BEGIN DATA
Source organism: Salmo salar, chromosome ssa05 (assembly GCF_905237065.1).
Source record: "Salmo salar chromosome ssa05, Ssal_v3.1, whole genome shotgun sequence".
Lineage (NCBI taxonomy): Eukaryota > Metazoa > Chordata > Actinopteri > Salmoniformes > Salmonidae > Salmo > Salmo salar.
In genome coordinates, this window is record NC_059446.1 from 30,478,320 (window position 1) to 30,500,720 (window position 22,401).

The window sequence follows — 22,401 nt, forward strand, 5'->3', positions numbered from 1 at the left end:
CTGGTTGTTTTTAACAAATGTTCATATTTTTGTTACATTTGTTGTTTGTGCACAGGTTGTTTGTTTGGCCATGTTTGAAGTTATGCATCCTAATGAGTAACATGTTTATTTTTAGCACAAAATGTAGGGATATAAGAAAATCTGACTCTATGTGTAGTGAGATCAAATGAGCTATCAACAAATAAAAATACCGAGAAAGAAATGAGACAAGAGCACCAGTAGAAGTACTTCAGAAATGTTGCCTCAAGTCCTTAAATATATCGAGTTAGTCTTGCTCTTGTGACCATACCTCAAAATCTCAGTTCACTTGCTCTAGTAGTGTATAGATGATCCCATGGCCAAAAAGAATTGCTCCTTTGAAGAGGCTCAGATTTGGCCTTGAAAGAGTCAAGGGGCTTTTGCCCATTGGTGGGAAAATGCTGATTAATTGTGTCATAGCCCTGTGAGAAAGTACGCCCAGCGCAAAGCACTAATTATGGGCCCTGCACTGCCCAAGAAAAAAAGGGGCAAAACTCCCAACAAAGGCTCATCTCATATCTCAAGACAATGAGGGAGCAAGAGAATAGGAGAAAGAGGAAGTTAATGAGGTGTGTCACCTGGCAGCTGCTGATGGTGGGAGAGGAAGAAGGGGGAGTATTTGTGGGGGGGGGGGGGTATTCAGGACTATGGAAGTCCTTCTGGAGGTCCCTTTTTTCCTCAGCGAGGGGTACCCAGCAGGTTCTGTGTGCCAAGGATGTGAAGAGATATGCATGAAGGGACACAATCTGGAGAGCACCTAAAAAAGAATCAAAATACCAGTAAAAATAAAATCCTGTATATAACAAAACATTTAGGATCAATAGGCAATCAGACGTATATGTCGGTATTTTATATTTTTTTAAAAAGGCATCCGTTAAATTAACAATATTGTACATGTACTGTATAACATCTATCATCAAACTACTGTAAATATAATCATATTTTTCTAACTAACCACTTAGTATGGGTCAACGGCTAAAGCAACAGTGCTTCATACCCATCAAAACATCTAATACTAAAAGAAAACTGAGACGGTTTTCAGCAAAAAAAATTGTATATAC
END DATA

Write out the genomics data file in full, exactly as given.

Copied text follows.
Source organism: Salmo salar, chromosome ssa05 (assembly GCF_905237065.1).
Source record: "Salmo salar chromosome ssa05, Ssal_v3.1, whole genome shotgun sequence".
Lineage (NCBI taxonomy): Eukaryota > Metazoa > Chordata > Actinopteri > Salmoniformes > Salmonidae > Salmo > Salmo salar.
In genome coordinates, this window is record NC_059446.1 from 30,478,320 (window position 1) to 30,500,720 (window position 22,401).

The window sequence follows — 22,401 nt, forward strand, 5'->3', positions numbered from 1 at the left end:
CTGGTTGTTTTTAACAAATGTTCATATTTTTGTTACATTTGTTGTTTGTGCACAGGTTGTTTGTTTGGCCATGTTTGAAGTTATGCATCCTAATGAGTAACATGTTTATTTTTAGCACAAAATGTAGGGATATAAGAAAATCTGACTCTATGTGTAGTGAGATCAAATGAGCTATCAACAAATAAAAATACCGAGAAAGAAATGAGACAAGAGCACCAGTAGAAGTACTTCAGAAATGTTGCCTCAAGTCCTTAAATATATCGAGTTAGTCTTGCTCTTGTGACCATACCTCAAAATCTCAGTTCACTTGCTCTAGTAGTGTATAGATGATCCCATGGCCAAAAAGAATTGCTCCTTTGAAGAGGCTCAGATTTGGCCTTGAAAGAGTCAAGGGGCTTTTGCCCATTGGTGGGAAAATGCTGATTAATTGTGTCATAGCCCTGTGAGAAAGTACGCCCAGCGCAAAGCACTAATTATGGGCCCTGCACTGCCCAAGAAAAAAAGGGGCAAAACTCCCAACAAAGGCTCATCTCATATCTCAAGACAATGAGGGAGCAAGAGAATAGGAGAAAGAGGAAGTTAATGAGGTGTGTCACCTGGCAGCTGCTGATGGTGGGAGAGGAAGAAGGGGGAGTATTTGTGGGGGGGGGGGGGTATTCAGGACTATGGAAGTCCTTCTGGAGGTCCCTTTTTTCCTCAGCGAGGGGTACCCAGCAGGTTCTGTGTGCCAAGGATGTGAAGAGATATGCATGAAGGGACACAATCTGGAGAGCACCTAAAAAAGAATCAAAATACCAGTAAAAATAAAATCCTGTATATAACAAAACATTTAGGATCAATAGGCAATCAGACGTATATGTCGGTATTTTATATTTTTTTAAAAAGGCATCCGTTAAATTAACAATATTGTACATGTACTGTATAACATCTATCATCAAACTACTGTAAATATAATCATATTTTTCTAACTAACCACTTAGTATGGGTCAACGGCTAAAGCAACAGTGCTTCATACCCATCAAAACATCTAATACTAAAAGAAAACTGAGACGGTTTTCAGCAAAAAAAATTGTATATAC